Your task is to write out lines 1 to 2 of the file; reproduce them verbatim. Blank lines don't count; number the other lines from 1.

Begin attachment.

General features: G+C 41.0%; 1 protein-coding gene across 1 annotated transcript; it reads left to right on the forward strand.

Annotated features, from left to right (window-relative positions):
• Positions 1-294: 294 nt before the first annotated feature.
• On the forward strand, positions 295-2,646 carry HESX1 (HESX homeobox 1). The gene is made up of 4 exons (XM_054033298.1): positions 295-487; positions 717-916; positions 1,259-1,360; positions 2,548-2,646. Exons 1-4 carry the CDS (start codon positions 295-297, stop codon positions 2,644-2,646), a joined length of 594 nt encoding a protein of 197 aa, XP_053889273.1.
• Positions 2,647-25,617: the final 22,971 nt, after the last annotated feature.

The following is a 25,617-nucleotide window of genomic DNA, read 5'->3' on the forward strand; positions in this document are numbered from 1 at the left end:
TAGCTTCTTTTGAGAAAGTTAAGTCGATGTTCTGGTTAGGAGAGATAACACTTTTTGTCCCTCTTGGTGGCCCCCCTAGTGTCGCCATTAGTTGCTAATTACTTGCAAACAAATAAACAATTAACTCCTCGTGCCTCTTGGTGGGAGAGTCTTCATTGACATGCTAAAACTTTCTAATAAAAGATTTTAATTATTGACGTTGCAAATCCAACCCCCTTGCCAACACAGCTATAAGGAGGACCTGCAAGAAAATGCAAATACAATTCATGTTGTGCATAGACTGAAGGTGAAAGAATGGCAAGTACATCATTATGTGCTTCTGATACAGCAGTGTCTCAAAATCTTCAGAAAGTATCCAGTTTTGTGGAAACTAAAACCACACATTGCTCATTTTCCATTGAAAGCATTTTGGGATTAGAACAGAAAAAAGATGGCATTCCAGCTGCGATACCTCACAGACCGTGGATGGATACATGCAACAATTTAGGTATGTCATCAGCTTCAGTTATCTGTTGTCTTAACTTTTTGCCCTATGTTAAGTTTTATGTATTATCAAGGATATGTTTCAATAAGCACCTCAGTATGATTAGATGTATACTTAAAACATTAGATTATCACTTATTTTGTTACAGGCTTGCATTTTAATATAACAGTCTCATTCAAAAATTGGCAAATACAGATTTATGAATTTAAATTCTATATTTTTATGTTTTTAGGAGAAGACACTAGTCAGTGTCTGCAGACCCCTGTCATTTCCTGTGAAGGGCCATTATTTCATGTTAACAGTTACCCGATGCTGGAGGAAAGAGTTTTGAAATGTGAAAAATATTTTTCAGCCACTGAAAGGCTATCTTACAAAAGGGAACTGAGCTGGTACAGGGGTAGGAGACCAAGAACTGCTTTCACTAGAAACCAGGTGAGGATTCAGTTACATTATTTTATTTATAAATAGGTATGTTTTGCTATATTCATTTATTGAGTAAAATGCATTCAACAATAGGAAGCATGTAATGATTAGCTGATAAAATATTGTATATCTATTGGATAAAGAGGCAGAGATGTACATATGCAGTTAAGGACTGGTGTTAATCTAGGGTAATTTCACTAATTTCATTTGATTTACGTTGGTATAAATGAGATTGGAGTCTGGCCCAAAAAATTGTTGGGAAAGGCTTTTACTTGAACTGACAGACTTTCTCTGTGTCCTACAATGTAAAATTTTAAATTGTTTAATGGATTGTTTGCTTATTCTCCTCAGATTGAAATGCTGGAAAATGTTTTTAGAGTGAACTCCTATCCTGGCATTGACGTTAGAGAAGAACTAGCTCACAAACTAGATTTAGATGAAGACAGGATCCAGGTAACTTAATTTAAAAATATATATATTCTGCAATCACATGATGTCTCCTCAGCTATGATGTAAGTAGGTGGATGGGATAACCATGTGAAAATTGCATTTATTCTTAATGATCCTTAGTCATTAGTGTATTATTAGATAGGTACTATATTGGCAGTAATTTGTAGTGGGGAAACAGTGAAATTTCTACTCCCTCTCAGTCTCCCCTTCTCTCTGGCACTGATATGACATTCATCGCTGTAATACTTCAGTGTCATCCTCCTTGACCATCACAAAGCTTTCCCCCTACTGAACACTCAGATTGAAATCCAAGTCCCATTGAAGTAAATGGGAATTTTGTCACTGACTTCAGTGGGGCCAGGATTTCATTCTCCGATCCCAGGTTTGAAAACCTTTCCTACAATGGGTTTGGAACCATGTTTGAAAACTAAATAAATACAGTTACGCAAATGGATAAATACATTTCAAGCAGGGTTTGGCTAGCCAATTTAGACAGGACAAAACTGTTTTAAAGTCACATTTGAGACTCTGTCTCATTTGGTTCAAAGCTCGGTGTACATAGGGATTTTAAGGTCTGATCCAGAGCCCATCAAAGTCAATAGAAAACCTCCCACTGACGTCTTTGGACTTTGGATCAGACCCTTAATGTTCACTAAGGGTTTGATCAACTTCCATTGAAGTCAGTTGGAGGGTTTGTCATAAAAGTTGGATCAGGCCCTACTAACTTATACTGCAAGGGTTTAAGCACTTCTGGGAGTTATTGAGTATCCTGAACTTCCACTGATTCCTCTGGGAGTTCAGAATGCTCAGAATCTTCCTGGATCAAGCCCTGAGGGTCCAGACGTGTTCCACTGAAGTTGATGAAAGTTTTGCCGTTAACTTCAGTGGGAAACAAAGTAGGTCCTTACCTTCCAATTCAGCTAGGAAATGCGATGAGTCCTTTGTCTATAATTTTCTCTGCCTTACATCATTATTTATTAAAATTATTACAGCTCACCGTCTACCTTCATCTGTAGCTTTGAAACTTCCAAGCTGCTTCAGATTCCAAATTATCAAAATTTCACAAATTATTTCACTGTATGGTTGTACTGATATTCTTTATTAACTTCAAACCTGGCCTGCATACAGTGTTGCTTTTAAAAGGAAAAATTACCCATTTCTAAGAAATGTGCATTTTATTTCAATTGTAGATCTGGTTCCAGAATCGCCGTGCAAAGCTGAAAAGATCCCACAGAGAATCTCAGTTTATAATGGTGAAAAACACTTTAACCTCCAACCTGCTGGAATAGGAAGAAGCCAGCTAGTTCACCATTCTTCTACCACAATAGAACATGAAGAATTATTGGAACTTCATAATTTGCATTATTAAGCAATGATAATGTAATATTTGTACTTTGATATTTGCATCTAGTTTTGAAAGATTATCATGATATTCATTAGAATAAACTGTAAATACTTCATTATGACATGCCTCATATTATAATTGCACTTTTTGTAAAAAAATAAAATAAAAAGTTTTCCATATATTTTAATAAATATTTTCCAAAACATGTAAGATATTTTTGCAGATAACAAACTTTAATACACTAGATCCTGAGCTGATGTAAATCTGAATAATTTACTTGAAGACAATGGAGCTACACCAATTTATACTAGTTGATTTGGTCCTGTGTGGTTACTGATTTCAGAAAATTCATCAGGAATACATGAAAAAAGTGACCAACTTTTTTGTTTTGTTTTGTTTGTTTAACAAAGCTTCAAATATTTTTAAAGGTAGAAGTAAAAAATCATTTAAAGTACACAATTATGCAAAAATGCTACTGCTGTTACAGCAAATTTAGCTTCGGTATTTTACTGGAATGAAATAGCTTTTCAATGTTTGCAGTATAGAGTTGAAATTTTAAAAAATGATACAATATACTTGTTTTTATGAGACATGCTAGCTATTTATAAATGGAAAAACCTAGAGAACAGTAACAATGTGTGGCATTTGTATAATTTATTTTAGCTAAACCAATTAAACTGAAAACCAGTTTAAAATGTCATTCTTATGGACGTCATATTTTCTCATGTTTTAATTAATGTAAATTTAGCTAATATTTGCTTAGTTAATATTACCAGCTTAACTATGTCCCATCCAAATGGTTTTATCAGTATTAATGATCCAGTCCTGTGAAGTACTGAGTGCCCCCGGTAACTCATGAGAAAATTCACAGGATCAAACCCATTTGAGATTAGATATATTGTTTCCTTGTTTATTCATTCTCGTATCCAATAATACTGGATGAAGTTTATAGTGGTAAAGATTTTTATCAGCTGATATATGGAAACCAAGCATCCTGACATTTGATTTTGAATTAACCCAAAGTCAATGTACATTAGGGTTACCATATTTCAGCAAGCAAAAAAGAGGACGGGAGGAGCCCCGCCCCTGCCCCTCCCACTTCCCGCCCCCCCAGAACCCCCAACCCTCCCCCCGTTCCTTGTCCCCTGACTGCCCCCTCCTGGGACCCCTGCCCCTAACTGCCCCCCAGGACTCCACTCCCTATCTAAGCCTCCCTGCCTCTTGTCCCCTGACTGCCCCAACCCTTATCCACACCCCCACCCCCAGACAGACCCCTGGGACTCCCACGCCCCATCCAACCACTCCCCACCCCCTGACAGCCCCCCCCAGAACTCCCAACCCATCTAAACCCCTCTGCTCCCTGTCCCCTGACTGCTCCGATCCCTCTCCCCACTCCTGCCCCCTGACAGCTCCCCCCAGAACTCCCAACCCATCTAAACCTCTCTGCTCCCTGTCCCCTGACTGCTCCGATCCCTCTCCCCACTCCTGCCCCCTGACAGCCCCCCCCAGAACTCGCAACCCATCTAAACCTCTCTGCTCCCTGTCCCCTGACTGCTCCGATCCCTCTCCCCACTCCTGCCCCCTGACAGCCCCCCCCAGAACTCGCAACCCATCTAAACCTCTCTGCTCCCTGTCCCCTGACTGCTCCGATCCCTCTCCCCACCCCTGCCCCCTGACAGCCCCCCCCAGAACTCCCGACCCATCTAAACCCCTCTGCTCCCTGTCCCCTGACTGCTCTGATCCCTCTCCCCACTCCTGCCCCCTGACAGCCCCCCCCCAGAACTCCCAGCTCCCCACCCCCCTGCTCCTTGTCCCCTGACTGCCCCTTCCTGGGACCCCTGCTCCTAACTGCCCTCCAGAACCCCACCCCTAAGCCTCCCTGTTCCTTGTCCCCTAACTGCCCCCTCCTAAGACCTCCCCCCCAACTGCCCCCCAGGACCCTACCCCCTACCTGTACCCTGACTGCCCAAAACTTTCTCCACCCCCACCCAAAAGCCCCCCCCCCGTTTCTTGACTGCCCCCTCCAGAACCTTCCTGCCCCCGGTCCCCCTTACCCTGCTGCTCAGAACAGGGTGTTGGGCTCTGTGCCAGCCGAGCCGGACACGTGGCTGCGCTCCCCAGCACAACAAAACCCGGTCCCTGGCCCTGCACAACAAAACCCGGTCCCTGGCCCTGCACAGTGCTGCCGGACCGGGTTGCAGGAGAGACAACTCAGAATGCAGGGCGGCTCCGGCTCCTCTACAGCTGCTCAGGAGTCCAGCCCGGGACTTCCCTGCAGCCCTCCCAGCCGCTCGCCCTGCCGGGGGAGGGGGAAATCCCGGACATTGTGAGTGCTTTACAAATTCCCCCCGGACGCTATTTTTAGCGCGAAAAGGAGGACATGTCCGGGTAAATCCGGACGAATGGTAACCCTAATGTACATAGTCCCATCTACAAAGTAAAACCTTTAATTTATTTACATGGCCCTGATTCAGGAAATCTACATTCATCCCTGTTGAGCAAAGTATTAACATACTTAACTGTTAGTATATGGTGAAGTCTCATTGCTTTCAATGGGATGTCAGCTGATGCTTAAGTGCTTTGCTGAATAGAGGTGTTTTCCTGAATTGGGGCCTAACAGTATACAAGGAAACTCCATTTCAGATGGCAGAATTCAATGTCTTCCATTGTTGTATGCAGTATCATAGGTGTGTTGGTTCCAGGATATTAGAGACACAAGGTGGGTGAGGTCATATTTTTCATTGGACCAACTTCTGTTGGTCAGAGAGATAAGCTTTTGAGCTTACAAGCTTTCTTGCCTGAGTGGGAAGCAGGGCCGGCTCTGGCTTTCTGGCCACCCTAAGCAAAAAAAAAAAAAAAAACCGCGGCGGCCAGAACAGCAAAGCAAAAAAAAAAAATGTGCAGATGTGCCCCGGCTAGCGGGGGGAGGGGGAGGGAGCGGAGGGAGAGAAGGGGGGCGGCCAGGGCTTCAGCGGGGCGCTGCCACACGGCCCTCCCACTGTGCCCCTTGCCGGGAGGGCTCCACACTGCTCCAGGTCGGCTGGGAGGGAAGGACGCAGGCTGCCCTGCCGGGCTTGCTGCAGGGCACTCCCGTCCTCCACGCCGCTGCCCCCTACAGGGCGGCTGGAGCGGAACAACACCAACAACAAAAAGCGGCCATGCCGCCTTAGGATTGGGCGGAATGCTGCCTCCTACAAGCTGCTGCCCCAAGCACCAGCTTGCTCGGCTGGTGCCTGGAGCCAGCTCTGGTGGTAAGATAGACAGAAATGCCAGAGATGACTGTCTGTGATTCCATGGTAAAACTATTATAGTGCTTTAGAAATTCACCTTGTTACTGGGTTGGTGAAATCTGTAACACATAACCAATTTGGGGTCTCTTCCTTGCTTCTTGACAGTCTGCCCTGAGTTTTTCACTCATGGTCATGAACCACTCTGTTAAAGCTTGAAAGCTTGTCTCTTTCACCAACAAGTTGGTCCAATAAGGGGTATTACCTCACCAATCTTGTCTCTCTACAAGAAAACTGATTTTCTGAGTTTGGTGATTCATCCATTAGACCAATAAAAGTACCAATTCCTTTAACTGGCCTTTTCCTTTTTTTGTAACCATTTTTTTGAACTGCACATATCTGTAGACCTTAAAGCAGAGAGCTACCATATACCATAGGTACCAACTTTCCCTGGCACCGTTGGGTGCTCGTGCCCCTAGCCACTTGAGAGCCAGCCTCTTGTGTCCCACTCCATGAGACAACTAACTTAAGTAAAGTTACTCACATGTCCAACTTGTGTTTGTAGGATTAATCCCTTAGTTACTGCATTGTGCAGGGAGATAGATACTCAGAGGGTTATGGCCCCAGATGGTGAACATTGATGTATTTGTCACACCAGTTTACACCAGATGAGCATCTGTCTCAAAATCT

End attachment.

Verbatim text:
General features: G+C 41.0%; 1 protein-coding gene across 1 annotated transcript; it reads left to right on the forward strand.

Annotated features, from left to right (window-relative positions):